Nonprofit Mission Possible
I work for Indiana Division of The Salvation Army. The nonprofit mission is as follows: “The Salvation Army, an international movement, is an evangelical part of the universal Christian Church. Its message is based on the Bible. Its ministry is motivated by the love of God. Its mission is to preach the gospel of Jesus Christ and to meet human needs in His name without discrimination.”
To better understand our nonprofit mission, the Indiana Division of The Salvation Army recently established a “Mission Effectiveness Week.” The purpose of the week was for Salvation Army officers and staff to learn more about the nonprofit mission in a variety of different ways. Some of these ways included one-on-one meetings between employees and officers; group presentations between various departments and constituencies they serve; training sessions for officers and volunteers; and inspirational messages by organizational leaders that focused on creating a better understanding of the nonprofit mission.
As leaders of the development department, which encompasses annual gifts, major gifts, planned gifts and development services, I was asked to prepare and present a 90-minute development department update during “Mission Effectiveness Week.” At first thought, with my experience in teaching, I thought I would prepare a wonderful presentation that only included myself and not my 14-person staff. In the past, I used this method of presentation, and it seemed to work fine. This time, I quickly decided to engage everyone on my team and ask for their input. I am so glad I did.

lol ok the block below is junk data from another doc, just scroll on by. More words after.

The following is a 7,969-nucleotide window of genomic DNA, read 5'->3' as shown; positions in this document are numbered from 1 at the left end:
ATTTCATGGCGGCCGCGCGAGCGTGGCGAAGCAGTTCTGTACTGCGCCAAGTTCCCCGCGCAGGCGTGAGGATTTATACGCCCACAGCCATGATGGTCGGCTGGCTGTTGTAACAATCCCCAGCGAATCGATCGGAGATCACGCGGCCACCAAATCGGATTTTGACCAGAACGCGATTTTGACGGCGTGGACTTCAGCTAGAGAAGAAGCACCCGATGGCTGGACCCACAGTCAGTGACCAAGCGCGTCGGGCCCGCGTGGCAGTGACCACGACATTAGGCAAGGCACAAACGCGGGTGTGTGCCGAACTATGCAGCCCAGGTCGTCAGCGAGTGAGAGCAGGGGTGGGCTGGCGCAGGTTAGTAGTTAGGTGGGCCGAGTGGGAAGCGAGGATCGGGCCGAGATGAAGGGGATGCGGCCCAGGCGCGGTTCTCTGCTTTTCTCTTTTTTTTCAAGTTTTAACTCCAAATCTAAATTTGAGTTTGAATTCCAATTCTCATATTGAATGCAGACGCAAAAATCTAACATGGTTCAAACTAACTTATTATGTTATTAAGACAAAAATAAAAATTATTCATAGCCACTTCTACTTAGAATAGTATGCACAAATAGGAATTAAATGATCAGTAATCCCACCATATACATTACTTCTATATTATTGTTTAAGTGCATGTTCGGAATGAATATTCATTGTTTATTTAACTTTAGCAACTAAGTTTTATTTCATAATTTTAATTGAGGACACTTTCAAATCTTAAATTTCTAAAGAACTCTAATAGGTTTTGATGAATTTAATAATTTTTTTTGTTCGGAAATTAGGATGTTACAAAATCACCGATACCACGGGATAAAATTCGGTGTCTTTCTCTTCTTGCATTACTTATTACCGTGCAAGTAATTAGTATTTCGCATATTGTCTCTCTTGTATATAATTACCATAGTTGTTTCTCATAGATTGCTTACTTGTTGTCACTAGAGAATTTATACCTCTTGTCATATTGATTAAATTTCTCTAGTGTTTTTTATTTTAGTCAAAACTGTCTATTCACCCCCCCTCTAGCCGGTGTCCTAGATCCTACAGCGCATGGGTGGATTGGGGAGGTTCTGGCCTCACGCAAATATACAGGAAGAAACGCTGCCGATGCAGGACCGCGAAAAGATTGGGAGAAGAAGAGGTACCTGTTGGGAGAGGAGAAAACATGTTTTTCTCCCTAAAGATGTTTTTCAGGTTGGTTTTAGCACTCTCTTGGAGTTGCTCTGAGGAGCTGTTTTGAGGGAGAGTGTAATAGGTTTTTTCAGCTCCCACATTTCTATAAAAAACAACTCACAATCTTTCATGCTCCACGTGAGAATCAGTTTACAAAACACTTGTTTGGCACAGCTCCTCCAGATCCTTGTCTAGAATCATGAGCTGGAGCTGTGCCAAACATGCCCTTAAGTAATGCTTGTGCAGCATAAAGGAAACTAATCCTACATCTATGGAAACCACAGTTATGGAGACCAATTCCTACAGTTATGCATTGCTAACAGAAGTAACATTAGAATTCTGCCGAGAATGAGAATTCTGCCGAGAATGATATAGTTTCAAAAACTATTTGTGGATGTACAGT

When I met with my group, two of the youngest members of my staff excitingly took the “bull by the horns.” They agreed to emcee this session, which they titled, “Mission Possible.” Each staff member agreed to participate in this session. The session consisted of Kristen Bourke and Amanda Eck dressed up as “agents” as a take-off from Tom Cruise’s “Mission Impossible” movie series. They introduced me to make a brief presentation followed by a member of my staff, Jennifer Jarrell, for updates on data systems.
Kristen and Amanda then made a series of presentations with awards featuring Salvation Army officers across the state of Indiana that, throughout the past year, created new programs that influenced either time, talent or treasure in their community. Summit Marketing Company provided awards to these officers. To close this session, Major Dan Sawka, an officer leader, directed a session to fellow officers on the importance of the development process to Statewide Corps. The session was a tremendous success due to the ownership of the session by the development team.
The primary purpose of “Mission Effectiveness Week” was for everyone to embrace the nonprofit mission, which they did in a very positive way. I wanted my team to have fun and own the week through the main development department presentation and one-on-one sessions. I hoped that a by-product of the week would be a reinforced team focused work environment.
In the article titled, “5 Ways to Create a Positive Work Environment,” the author noted you must create a positive work environment if you want to get the most out of your team. The five tips for doing this include:
- Engage in meaningful (in-person) dialog that shows your employees matter.